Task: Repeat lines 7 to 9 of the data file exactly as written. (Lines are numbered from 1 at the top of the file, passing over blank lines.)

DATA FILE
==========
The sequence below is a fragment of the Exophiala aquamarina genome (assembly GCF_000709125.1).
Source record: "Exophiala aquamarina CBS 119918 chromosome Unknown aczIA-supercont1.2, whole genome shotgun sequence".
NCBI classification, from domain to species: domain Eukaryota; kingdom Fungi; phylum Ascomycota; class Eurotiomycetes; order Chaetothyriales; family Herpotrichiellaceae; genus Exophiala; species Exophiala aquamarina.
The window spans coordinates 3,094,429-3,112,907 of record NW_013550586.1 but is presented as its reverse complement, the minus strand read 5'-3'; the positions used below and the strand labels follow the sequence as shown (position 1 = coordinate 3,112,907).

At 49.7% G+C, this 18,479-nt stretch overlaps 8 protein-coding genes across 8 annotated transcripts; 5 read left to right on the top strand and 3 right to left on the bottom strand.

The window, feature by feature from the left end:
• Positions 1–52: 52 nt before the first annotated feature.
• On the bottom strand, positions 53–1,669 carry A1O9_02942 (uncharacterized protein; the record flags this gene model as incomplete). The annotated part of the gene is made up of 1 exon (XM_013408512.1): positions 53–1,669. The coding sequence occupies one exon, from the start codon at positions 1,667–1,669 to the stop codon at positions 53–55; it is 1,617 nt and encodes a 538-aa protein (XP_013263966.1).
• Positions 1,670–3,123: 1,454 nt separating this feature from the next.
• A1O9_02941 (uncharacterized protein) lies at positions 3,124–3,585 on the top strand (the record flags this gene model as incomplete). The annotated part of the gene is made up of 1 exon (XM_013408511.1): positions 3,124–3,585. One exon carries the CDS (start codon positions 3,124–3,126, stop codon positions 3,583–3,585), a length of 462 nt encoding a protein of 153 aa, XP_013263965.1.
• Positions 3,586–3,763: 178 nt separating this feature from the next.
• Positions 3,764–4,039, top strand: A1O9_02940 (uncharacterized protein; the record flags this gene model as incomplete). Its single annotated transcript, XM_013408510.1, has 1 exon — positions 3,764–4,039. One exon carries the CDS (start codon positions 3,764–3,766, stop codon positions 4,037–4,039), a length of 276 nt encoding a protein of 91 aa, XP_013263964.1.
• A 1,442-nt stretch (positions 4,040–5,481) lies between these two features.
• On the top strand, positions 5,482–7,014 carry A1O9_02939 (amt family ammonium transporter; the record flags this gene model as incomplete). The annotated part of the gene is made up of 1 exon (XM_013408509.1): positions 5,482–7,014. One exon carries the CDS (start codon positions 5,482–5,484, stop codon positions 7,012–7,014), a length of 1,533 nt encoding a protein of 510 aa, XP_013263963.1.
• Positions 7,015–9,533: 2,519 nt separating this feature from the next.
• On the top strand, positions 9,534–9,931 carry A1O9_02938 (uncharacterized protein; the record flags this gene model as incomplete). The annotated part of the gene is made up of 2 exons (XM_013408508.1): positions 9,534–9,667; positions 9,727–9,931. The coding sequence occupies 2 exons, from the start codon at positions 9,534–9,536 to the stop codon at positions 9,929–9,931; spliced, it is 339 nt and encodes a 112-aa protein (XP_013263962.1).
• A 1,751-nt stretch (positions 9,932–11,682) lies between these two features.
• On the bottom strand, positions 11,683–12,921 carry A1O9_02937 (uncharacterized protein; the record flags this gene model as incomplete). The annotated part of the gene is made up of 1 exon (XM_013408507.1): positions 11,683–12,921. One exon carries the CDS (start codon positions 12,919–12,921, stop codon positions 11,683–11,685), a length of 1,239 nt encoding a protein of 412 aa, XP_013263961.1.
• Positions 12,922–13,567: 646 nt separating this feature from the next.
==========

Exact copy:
• Positions 1–52: 52 nt before the first annotated feature.
• On the bottom strand, positions 53–1,669 carry A1O9_02942 (uncharacterized protein; the record flags this gene model as incomplete). The annotated part of the gene is made up of 1 exon (XM_013408512.1): positions 53–1,669. The coding sequence occupies one exon, from the start codon at positions 1,667–1,669 to the stop codon at positions 53–55; it is 1,617 nt and encodes a 538-aa protein (XP_013263966.1).
• Positions 1,670–3,123: 1,454 nt separating this feature from the next.